Before offering virtual care, pharmacist-owners should first consider regulatory requirements, such as whether they can document patient information securely and provide effective care without meeting patients face-to-face, as well as the impact on current operational flow of the pharmacy. Next, to successfully adopt virtual care delivery, pharmacists/owners need to have a well thought-out plan, understand patients' needs, know what value the services are offering, set appropriate prices, and forecast the offering.

  1. Having a plan is crucial when offering virtual care consultations as it can be a new source of revenue and a new service for your patients. It's important to treat it like any other product offering and not simply offer it to claim that you have virtual care options. You must think through the specific steps and be aware that it may take away staff resources and time, which can impact the operational flow.
  2. It's essential to understand what your patients need and not create offerings that may not be useful. Asking patients what they want is crucial, as you don't want to create make-work projects.
  3. Knowing your value offering is essential to understand what exactly you are offering through the virtual care space. Are you using these consults to engage patients in learning about a disease condition? Who are the potential clients? What additional values do your service and/or product offerings provide for your patients other than convenience?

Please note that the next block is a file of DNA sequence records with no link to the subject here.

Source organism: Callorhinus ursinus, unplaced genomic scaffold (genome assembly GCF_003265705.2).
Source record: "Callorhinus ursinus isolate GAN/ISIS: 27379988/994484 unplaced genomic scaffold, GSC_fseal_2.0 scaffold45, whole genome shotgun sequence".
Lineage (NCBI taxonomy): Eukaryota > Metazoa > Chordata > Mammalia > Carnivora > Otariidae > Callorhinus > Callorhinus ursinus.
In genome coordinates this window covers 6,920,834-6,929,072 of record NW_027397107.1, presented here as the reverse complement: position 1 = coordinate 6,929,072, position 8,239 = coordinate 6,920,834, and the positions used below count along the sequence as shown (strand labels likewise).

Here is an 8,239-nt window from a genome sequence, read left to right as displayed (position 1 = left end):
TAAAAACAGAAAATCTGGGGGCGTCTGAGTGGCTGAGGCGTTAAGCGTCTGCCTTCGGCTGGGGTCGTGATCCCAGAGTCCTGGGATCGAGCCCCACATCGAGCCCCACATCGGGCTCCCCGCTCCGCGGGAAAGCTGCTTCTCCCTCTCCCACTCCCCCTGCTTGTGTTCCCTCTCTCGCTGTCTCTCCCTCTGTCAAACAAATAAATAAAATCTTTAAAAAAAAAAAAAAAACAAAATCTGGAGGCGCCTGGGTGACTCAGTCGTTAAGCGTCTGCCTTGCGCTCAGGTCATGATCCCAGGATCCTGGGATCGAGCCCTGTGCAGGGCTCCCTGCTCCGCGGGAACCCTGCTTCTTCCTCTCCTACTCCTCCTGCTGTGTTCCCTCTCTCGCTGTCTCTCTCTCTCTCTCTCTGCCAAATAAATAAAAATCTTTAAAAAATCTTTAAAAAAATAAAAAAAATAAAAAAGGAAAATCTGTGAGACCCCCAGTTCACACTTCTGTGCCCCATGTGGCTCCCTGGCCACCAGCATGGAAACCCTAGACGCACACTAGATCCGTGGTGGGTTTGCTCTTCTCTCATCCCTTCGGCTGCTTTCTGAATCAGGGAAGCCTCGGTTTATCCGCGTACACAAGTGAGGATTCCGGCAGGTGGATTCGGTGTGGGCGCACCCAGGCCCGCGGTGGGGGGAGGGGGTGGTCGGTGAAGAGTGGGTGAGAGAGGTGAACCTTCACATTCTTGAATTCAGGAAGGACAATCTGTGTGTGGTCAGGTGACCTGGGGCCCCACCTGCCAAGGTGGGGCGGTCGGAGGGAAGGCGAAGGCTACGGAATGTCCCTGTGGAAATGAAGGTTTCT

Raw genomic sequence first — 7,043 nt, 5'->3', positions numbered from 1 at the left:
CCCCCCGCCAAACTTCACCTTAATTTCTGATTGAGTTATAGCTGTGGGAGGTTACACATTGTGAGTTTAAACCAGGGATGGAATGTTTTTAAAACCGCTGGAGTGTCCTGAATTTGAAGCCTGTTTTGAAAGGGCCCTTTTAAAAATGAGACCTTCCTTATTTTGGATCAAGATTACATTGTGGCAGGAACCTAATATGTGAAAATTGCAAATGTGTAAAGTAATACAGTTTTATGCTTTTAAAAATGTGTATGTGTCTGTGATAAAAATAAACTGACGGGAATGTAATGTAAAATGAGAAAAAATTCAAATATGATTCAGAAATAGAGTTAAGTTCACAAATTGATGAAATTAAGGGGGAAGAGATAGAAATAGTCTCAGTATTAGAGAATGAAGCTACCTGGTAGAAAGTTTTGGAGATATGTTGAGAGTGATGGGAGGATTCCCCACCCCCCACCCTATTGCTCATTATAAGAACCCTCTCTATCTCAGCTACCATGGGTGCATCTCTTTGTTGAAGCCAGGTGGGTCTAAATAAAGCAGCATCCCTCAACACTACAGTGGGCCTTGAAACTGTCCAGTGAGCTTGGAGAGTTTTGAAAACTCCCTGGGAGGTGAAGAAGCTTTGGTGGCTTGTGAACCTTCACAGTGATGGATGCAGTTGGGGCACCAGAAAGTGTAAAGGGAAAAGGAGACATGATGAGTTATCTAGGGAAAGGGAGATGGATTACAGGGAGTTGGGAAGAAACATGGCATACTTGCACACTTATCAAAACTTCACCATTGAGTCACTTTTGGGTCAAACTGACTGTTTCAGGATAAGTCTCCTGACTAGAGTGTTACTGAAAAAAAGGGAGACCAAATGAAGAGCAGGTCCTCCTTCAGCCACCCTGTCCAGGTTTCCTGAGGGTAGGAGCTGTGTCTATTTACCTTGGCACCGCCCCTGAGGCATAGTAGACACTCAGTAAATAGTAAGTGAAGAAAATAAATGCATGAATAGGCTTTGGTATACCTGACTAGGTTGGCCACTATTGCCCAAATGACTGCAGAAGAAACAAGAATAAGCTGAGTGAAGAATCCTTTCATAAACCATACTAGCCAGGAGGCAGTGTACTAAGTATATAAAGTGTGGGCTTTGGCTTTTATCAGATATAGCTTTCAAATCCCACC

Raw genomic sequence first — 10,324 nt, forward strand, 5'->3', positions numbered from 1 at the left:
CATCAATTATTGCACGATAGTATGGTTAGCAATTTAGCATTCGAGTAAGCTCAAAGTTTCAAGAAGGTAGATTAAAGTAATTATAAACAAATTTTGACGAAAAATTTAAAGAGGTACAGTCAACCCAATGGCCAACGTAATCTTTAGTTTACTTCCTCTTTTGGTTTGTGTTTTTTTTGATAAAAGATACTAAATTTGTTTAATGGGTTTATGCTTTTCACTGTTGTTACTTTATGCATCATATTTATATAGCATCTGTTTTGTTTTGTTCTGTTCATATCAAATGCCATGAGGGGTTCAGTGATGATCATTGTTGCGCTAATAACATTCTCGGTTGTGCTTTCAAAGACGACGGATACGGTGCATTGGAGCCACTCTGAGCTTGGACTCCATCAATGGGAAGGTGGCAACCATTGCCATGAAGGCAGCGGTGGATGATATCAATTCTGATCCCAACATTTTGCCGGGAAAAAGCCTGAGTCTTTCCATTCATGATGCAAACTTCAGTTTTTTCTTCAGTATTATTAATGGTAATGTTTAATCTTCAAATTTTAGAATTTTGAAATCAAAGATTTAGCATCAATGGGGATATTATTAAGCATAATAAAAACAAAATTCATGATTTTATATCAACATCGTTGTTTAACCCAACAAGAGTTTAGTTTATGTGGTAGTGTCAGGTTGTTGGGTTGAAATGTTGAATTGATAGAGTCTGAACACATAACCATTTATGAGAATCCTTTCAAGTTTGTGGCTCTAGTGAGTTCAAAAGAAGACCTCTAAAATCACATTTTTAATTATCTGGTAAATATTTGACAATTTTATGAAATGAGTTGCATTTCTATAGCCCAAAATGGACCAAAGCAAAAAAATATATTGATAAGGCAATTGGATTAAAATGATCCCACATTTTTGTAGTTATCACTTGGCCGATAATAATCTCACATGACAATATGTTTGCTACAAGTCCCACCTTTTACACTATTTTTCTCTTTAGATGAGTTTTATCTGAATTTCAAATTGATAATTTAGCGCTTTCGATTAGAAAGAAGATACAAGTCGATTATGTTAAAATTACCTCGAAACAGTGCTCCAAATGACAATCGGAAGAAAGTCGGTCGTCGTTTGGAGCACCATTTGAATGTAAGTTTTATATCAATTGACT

4. Setting the right price for your service is crucial. I would recommend that you conduct a quick survey about patients' willingness to pay (WTP) for the service and/or products. This will help you understand the appropriate price to set for your services. If prices are set too high, no one will consider trying your services, if prices are set too low, you will be looking at no margin or low margin which you will have to consider the opportunity cost of continuing this type of service and/or product offering.

With the expanded scope of practice for pharmacists, I believe virtual care will play a much bigger role in future pharmacy practice. I recognize that the current business models are pressuring pharmacists to do more with less. Let’s chat about potential strategies for developing more inventive methods for delivering patient care and ways to receive compensation for our clinical expertise and service offerings.


  1. Canadian Medical Association. Virtual Care in Canada: Progress and Potential [Internet]. Ottawa (ON): Canadian Medical Association; 2022 [cited 2023 Apr 17]. Available from:
  2. Canadian Agency for Drugs and Technologies in Health. Telehealth: Rapid Response Bundle [Internet]. Ottawa (ON): Canadian Agency for Drugs and Technologies in Health; 2020 [cited 2023 Apr 17]. Available from:
  3. American Journal of Health-System Pharmacy. Volume 79, Number 11, June 1, 2022.
  4. Canadian Institute for Health Information. Virtual Care in Canada [Internet]. Ottawa (ON): Canadian Institute for Health Information; [modified 2021 Sep 22; cited 2023 Apr 17]. Available from: canada#:~:text=Virtual%20care%20has%20been%20defined,effectiveness%20of%20patient%20care%22%201

Jane Xia is principal consultant with Cedar Health Consulting